Sources say that Kelly and Aaliyah had been having an intimate relationship for several months at that point, and that after his mother and McLin, Aaliyah was the only woman he has ever truly loved. “If he never loved anybody, he loved her,” a former associate said. “If nothing else was genuine about him, his love for that young lady was, and I don’t think her age had anything to do with it.”
In a December 1994 interview, Aaliyah told the Sun-Times she never had a romantic relationship with Kelly. Kelly has always avoided discussing Aaliyah, but in December 2000, his spokeswoman, Regina Daniels, said, “Rob did date Aaliyah, yes he did, and he did have a relationship with Aaliyah, yes he did, and past that, unfortunately, it didn’t work out.”
On Aug. 31, 1994, Kelly surprised Aaliyah by taking her to a room at the Sheraton Gateway Suites in Rosemont. Waiting there were a minister, the Rev. Nathan J. Edmond, and a falsified marriage certificate listing Aaliyah’s age as 18. It had been secured with fake I.D. by one of Kelly’s assistants, sources said. Kelly was 27.
Edmond has refused to speak about that day, but a certificate on file with the Cook County clerk says that he pronounced the star and his young protege man and wife. Family members say Aaliyah thought it was all an elaborate “game,” and she just went along with it. Within hours, she realized what had happened, and she went to her family and sought their help.
The family separated the couple, and Aaliyah never saw Kelly again. The marriage was annulled a few weeks later in Detroit, where records have been sealed.
Revelations of the marriage caused a public scandal in 1994, and several publications printed the marriage certificate. But while Illinois law makes it illegal for adult men to have sex with girls under 17, police and prosecutors never investigated.
Aaliyah went on to work with other producers, including Timbaland, and to launch a successful career as an actress. She died in a plane crash Aug. 25, 2001.
“Aaliyah’s gone. and I have a lot of respect for Aaliyah and her parents,” Kelly said in an interview with BET last month. “I really don’t think it’s fair to say anything doing with Aaliyah, because I really don’t think Aaliyah deserves that.”
‘Like a real freak’
The Aaliyah scandal did not hurt Kelly’s career. In September 1995, the single he produced for Michael Jackson, “You Are Not Alone,” became the first No. 1 hit for the King of Pop since his own well-publicized sex scandal. (Jackson paid a reported $15 million to the family of a 13-year-old boy with whom he’d allegedly had sexual relations.)
Kelly also produced hits for Celine Dion (the No. 1 smash “I’m Your Angel”) and Toni Braxton (“I Don’t Want To”). In November 1996, he released his third album, titled simply “R. Kelly.” The next month, he scored his biggest hit.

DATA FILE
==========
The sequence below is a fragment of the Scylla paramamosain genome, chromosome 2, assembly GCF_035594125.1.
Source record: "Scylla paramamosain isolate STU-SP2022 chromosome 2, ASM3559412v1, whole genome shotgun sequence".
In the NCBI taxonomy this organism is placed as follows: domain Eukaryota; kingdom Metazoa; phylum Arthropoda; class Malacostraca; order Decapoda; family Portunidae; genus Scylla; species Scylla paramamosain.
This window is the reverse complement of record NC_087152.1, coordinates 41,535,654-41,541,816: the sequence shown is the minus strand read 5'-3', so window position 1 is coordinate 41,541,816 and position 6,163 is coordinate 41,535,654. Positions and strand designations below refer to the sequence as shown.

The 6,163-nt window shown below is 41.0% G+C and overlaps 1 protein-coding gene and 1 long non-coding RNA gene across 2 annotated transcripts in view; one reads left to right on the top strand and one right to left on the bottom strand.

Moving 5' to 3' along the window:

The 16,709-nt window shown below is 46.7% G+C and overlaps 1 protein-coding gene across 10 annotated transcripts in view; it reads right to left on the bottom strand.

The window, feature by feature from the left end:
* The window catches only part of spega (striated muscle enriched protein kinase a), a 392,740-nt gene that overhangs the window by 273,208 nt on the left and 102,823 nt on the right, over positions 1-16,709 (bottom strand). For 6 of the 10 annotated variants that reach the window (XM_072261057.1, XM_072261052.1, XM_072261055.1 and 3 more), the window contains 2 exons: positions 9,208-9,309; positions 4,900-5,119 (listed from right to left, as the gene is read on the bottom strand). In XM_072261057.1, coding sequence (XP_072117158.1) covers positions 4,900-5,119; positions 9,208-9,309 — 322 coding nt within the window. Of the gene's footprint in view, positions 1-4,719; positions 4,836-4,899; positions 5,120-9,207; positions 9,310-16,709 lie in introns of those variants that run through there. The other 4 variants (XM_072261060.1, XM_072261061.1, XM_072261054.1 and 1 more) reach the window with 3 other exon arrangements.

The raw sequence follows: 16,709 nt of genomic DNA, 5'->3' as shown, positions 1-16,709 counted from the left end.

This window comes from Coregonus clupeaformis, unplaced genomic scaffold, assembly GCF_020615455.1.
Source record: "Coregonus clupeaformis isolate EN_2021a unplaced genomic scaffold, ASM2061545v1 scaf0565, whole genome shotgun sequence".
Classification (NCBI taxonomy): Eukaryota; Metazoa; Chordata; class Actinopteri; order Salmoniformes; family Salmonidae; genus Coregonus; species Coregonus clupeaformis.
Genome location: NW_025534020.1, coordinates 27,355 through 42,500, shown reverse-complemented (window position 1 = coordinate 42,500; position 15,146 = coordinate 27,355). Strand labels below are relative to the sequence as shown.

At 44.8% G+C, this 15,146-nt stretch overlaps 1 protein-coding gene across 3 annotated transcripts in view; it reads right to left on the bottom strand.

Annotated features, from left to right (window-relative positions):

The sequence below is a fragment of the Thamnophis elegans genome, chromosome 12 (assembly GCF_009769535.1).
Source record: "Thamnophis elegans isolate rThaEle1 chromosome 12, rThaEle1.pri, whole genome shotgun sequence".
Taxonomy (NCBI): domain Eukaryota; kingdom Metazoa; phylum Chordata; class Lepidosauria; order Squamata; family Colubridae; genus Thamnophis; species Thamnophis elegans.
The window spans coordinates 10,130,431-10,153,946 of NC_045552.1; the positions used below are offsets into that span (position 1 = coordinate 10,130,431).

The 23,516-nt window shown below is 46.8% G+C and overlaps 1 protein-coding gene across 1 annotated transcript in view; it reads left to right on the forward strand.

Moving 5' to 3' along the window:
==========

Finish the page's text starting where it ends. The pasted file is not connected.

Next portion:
“I Believe I Can Fly” was included on the soundtrack of “Space Jam,” the children’s film co-starring a live-action Michael Jordan and an animated Bugs Bunny. Kelly has claimed to be a personal friend of Jordan’s, but a former associate says they were never close. “Michael would not ever show up to where he told Robert he would be,” the associate said. “I don’t think they ever got in each other’s presence but once or twice.”
An uplifting anthem driven by a gospel choir, “I Believe I Can Fly” offers the inspiring message that with faith in oneself, any obstacle can be overcome. “See I was on the verge of breaking down/Sometimes silence can seem so loud/There are miracles in life I must achieve/But first I know it starts inside of me,” Kelly sang.
The tune hit No. 2 on the pop charts, won three Grammys, and became a staple at weddings, high school proms and church services.
“Sex is not the most important thing in my life — I get as much satisfaction from preaching to kids as anything else,” Kelly told the Voice. But he continued to sing about earthier concerns as well.
“Get in the club ’bout twelvish/Me and my homies hoochie huntin’,” he sang on “Hump Bounce.” Onstage, he would feign intercourse with his dancers during “Like A Real Freak.” Then, moments later, he’d introduce “I Wish,” dropping to his knees to offer a tearful prayer to his mother, who died from cancer in 1993.
Many fans found these abrupt shifts between the transcendent and the venal, the inspirational and the X-rated jarring. And friends and associates say Kelly’s devotion to his family was largely an act.
When Joann Kelly was dying, she had to check into the hospital under an assumed name because she could not pay her medical bills, two Kelly associates said. They added that long after her son had become a millionaire, his mother drove an old beater that she had to hot-wire to start.
Kelly has been estranged from his brothers for years. In a recent interview with Chicago radio personality Doug Banks, one brother, Keri Kelly, said he had never been to the house in Lake View where Robert lived for six years. (Kelly sold the George Street home, the alleged scene of the child-porn tape, for $2.25 million in April, several weeks after the existence of the tape was reported by the Sun-Times.)